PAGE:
Continued front page I592, Part 13

Herpes, or Shingles, is a fairly common eruption of the skin, which appears sometimes round the mouth or on one side of the chest along the course of the nerves. It is a nervous disorder, associated with neuralgic pain. It begins with red patches, which become groups of flat pimples, and then blisters appear, which smart severely. The blisters generally rupture. After two or three weeks they dry up and form little crusts, which leave no scars behind. An interesting fact is that the eruption is almost always one sided, and the blisters occur in clusters. The accompanying neuralgia is, as a rule, exceedingly painful, and often persists after the herpes, or shingles, has disappeared. As the condition is due to neuritis, or inflammation of the nerves, care of the health is a very important part of the treatment. The patient is sometimes hysterical or anaemic, and in such cases especially the health must be built up by fresh air, nourishing food, and iron tonics. Several tumblers of milk should be taken daily. The herpes eruption should be dusted with zinc powder, and protected from rubbing of the clothing if it occurs on the chest. Zinc ointment is soothing, and is useful to apply at night to herpes round about the lips, which in the morning may be dusted with starch or zinc powder. Three grains of quinine four times a day should be taken if neuralgia is associated with shingles.

Hiccough is a symptom occurring in various abdominal disorders, such as gastritis and appendicitis. It is often associated with flatulence. It appears sometimes in various nervous ailments, such as hysteria and epilepsy. It is due to a sudden contraction or spasm of the diaphragm, the muscle which divides the cavity of the thorax from the cavity of the abdomen about the level of the waist. Some people are troubled with attacks of hiccough after laughing. But this is of a mild type, generally curable by holding the breath or taking tea-spoonfuls of cold water. Pulling out the tongue firmly will generally give relief. When hiccough is a symptom of disease, treatment must be directed towards the cause.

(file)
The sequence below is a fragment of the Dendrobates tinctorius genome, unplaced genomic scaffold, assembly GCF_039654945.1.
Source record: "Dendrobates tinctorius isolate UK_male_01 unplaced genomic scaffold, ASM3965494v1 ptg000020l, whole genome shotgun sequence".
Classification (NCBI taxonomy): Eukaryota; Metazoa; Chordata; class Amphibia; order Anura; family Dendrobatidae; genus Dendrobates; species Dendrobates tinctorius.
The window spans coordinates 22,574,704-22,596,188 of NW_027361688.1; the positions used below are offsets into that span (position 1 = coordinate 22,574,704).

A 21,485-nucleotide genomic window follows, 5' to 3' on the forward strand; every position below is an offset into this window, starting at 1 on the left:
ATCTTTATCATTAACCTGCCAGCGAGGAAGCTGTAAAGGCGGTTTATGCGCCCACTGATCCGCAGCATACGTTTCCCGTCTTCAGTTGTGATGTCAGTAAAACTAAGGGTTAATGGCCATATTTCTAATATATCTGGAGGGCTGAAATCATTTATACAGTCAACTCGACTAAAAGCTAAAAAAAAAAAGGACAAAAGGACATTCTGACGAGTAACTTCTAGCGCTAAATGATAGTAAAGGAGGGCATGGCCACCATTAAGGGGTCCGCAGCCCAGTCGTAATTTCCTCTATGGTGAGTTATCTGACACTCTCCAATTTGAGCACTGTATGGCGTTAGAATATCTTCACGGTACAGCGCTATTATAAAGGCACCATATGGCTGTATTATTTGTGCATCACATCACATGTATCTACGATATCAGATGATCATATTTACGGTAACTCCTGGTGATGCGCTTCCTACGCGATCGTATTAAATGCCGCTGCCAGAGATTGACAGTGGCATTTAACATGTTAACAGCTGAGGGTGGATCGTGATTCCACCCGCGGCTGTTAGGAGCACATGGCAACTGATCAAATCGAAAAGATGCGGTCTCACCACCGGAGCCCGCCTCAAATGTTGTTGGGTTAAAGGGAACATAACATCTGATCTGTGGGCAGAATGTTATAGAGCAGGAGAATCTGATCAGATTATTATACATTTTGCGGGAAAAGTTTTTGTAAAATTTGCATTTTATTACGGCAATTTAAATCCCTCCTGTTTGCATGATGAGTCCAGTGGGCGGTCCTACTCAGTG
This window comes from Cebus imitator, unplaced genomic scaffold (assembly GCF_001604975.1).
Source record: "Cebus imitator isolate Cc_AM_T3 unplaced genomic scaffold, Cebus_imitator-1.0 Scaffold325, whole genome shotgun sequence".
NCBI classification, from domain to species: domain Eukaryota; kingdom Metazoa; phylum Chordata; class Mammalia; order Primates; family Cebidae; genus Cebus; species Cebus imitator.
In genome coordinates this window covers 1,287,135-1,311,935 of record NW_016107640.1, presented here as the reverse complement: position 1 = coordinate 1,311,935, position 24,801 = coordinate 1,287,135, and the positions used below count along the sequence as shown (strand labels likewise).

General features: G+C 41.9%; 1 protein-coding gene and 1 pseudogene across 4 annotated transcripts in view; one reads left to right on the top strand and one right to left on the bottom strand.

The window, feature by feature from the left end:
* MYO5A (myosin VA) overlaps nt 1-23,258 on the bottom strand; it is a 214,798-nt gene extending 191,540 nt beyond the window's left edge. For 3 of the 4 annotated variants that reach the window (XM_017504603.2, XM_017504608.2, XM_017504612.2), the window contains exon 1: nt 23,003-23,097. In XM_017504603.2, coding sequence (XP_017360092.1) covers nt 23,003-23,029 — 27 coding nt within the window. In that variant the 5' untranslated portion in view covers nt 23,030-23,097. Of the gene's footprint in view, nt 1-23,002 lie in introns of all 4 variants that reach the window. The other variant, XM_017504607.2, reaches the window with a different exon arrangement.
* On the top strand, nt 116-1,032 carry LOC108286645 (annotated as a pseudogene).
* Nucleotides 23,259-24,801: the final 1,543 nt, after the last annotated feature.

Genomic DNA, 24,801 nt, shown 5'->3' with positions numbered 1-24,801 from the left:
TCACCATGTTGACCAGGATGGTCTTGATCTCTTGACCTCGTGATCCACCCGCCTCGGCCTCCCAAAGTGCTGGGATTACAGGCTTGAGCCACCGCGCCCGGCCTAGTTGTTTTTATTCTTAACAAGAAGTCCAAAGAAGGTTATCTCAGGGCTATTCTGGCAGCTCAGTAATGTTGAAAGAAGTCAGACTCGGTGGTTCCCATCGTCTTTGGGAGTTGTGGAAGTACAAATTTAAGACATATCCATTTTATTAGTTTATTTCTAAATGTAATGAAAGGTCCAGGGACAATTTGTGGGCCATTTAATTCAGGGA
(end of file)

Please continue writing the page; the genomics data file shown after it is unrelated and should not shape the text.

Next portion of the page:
Hydrophobia. This terrible disease is contracted from the bite of a dog or other animal.

Due to absorption into the blood of a poison-the dog requires to be suffering from the disease, which . is also called rabies. Owing to the muzzling orders which have been enforced in recent.years, the disease is rare now, but every care should be taken to thoroughly cleanse the bite of a dog, in order to diminish any risk of infection of hydrophobia or other poison. Anyone bitten by an animal should have the wound thoroughly cleansed at once. The first measure is to apply a strong ligature cord or elastic band above the wound. If the hand is bitten, a tight band should be applied round the wrist, for example. If the finger is bitten, the ligature should be applied at the root of the finger. The bite should be cleansed and allowed to bleed freely, and afterwards cauterised with carbolic acid. Symptoms of hydrophobia generally come on a few weeks after the person has been bitten, but, in order to allay the fears of nervous people, it may be stated that the bite of a dog not infected by rabies will not produce hydrophobia, although it may give rise to a dirty wound and sepsis. In hydrophobia the patient becomes depressed, sleepless, and headachy. The voice alters and becomes husky. Then great excitability comes on, and restlessness, accompanied by painful spasms and difficulty in breathing. Any attempt to drink water causes a spasm of the muscles of the throat, which produces odd sounds, giving rise to the idea that the patient in this condition barks like a dog. Paralysis may follow, and the case ends fatally from syncope.

Treatment must be undertaken by a medical man. Pasteur's discovery that virus obtained from the inoculation of rabbits will prevent the appearance of the disease or reduce its severity has diminished the mortality from hydrophobia. Early treatment is very necessary in true hydrophobia. A sort of hysterical hydrophobia occurs when a nervous person is bitten by a dog who is supposed to be " mad." The patient becomes irritable and depressed, says he is unable to drink, and complains of throat symptoms. There is no rise of temperature, however, and treatment readily brings about a cure.